Roses and Arches

 Iceberg climbing rose.
The Rose Covered Frisbee Arch

For me, archways equal climbing roses. A major gardening confession - I have little imagination or confidence to grow anything else over the arches in the garden.

The First Great Rose Phase

There are good reasons for my lack of vision. The advent of the Moosey archways coincided with my first great rose phase. It was just too tempting to be able to choose and plant climbing roses, and wait for the promised displays of supple canes dripping with fragrant flowers.


Sadly, my archways are still monoflorific, if there is such a word, and the dripping flowers on some have been rather an anticlimax. Several roses have actually failed, and others are growing too slowly.

 Phyllis Bide
More Archway Roses

The rose canes are occasionally well tied in, but the plants around the bases have got out of control. Forgotten pruning sessions come back to haunt me as I struggle under an archway with a full wheelbarrow and actually get stuck. Good gardening intentions are sometimes not enough.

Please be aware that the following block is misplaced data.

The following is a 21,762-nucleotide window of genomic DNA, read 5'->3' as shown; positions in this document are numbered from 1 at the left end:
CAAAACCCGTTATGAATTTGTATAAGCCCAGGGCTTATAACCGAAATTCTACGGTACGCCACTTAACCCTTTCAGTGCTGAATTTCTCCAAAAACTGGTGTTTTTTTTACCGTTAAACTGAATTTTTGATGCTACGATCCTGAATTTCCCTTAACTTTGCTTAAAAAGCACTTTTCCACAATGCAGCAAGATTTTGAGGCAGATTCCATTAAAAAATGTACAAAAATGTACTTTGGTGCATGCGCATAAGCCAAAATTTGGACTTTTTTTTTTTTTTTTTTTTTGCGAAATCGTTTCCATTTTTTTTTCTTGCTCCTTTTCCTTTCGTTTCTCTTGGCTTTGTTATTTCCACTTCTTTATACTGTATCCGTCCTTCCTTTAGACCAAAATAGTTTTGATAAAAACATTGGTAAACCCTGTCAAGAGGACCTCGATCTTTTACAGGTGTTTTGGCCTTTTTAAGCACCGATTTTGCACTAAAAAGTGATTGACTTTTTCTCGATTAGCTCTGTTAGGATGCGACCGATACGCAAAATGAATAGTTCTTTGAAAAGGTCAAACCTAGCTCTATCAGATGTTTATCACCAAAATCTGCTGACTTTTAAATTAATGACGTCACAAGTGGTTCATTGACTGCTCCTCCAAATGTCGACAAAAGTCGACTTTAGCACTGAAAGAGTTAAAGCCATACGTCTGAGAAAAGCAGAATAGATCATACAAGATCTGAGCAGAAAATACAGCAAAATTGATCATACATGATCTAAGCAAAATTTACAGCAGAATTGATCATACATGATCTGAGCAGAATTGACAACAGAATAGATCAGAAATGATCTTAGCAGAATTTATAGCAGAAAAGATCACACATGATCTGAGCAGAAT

Etoile de Hollande
Red Rose on an Archway

Too Windy for Clematis?

If ever it seems that my archway plantings are uninspired, I've always used the excuse that the garden is too windy (for summer flowering clematis), or too frosty (for evergreen foliage climbers), or just not suitable.

Roses Rule

The truth is that I'm a wimp. I've chosen to remain ignorant of archway possibilities. I don't even manage to get the sweet peas organised in time. The large flowered clematis are tempting, but I don't try them. Roses rule.

The Infamous Golden Hop

The ultimate irony lies in my Golden Hop which was planted in the garden over the water race to hide a large tree stump. This plant would have covered five archways with its vigorous vines, if I'd had the gardening sense to provide such. Instead it goes marauding over the ground in its border, covering and smothering all neighbours.

Maybe in the gardening future I'll pluck up courage and try some other climbers on a Moosey garden arch.